"My childhood ended…with the first gunshots. A child still lived inside me, but now alongside someone else…"
- Efim Friedland, age 9

"There was shooting for four years…And how many years to forget?"
- Katya Zayats, age 12

"We are the last witnesses. Our time is ending. We must speak… Our words will be the last…"
- Valya Brinskaya, age 12

In The Unwomanly Face of War: An Oral History of Women in World War II, Svetlana Alexievich looked at WW2 through the eyes of the women who survived/fought in/lived through it. Using the same polyphonic, oral history, vignette approach Alexievich tells the story (mostly in Belarus) of the children who survived/lived through/(and yes) fought in it.

The insights are sad, horrible, and also revealing and brutal in their horror and beauty. There is absolutely the WORST of humanity witnessed by these children and told in their retirement years to a historian, but beside those stories, imbedded in these remembrances of war a flower occasionally blooms that reminds the reader of both the dark and the light we float between. There are communities pulling together, mothers doing extraordinary things for their children, mothers created out of need, neighbors helping neighbors, sacrifices made by children to carry the burdens of others. I cried multiple times. I had to consume it slowly. It was amazing history. Too often we are fed the strategies and the geopolitical players in war, but Alexievich inverts that. She is granular. She feeds the reader the reality of war, as experienced and remembered, by the most vulnerable. We need more mothers. We need less war.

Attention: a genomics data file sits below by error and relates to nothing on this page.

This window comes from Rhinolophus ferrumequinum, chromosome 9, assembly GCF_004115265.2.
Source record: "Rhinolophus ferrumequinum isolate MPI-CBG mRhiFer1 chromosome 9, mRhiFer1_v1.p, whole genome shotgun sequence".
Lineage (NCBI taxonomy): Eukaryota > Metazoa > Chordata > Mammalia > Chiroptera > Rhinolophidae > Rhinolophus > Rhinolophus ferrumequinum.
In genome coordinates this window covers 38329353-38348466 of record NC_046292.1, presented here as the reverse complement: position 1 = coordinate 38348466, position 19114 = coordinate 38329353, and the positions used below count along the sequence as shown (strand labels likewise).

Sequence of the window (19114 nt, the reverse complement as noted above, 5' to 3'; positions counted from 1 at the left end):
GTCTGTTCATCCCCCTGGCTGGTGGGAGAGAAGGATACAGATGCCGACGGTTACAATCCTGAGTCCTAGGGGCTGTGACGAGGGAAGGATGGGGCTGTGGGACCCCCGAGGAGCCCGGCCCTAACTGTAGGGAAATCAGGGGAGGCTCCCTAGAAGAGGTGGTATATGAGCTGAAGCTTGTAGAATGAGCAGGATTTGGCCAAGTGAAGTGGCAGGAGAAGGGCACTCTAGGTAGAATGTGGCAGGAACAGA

4 people found this helpful

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Simply Horrifying

To listen to Svetlana Alexievich's beautiful work is to be stunned into speechlessness. The stories of Russian children who survived WWII in the form of an oral history is just too much to take in. One theme that resounds is how these children we're so traumatized that they simply were incapable of emotion. One never tires of these stores because they NEED to be told over and over again. As our world makes moves toward totalitarianism, one needs to hear the stories of those who lived through it. How any of these children survived starvation, watching their parents and others being killed in front of them in the most brutal ways, and other atrocities defies all logic. May were orphaned and left to their own devices. It's incredible. What a breathtaking work.

The dual narration works here beautifully. Julia Emelin and Allen Lewis Rickman's narration is perfection.

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superb

I learned so much and heard such horrendous stories that affected the lives of those children that I will never forget. I highly recommend this recording.

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Great story but...

The performance is unbearable. No need for accents and theatrics, just let the story speak for itself.

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Breathtaking in beauty and heartache.

Voices marvelous. Stories otherworldly. SA coaxes deep confessions from buried corners of the soul. These old ones carry stories we all must hear. May we not have to reenact them.

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Deep history, questionable execution

I wish the narrators didn’t try to mimic Russian accents, pretty cringe. Great stories as always.